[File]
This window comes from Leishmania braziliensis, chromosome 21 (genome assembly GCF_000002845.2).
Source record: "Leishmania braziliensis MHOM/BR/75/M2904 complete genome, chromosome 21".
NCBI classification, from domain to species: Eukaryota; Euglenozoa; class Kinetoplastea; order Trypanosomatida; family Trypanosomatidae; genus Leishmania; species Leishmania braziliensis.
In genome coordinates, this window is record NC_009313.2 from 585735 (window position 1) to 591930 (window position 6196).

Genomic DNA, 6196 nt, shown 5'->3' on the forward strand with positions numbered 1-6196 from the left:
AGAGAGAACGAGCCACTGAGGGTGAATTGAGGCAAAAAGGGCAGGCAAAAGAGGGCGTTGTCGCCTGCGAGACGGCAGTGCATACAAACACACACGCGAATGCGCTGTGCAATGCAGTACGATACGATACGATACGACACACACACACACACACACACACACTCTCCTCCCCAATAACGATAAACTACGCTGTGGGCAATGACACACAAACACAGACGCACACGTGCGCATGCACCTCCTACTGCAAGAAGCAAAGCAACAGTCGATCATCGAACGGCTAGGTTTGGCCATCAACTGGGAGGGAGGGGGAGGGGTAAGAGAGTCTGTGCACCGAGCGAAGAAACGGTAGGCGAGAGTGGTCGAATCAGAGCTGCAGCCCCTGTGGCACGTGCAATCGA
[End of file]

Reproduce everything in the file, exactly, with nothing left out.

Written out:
This window comes from Leishmania braziliensis, chromosome 21 (genome assembly GCF_000002845.2).
Source record: "Leishmania braziliensis MHOM/BR/75/M2904 complete genome, chromosome 21".
NCBI classification, from domain to species: Eukaryota; Euglenozoa; class Kinetoplastea; order Trypanosomatida; family Trypanosomatidae; genus Leishmania; species Leishmania braziliensis.
In genome coordinates, this window is record NC_009313.2 from 585735 (window position 1) to 591930 (window position 6196).

Genomic DNA, 6196 nt, shown 5'->3' on the forward strand with positions numbered 1-6196 from the left:
AGAGAGAACGAGCCACTGAGGGTGAATTGAGGCAAAAAGGGCAGGCAAAAGAGGGCGTTGTCGCCTGCGAGACGGCAGTGCATACAAACACACACGCGAATGCGCTGTGCAATGCAGTACGATACGATACGATACGACACACACACACACACACACACACACTCTCCTCCCCAATAACGATAAACTACGCTGTGGGCAATGACACACAAACACAGACGCACACGTGCGCATGCACCTCCTACTGCAAGAAGCAAAGCAACAGTCGATCATCGAACGGCTAGGTTTGGCCATCAACTGGGAGGGAGGGGGAGGGGTAAGAGAGTCTGTGCACCGAGCGAAGAAACGGTAGGCGAGAGTGGTCGAATCAGAGCTGCAGCCCCTGTGGCACGTGCAATCGA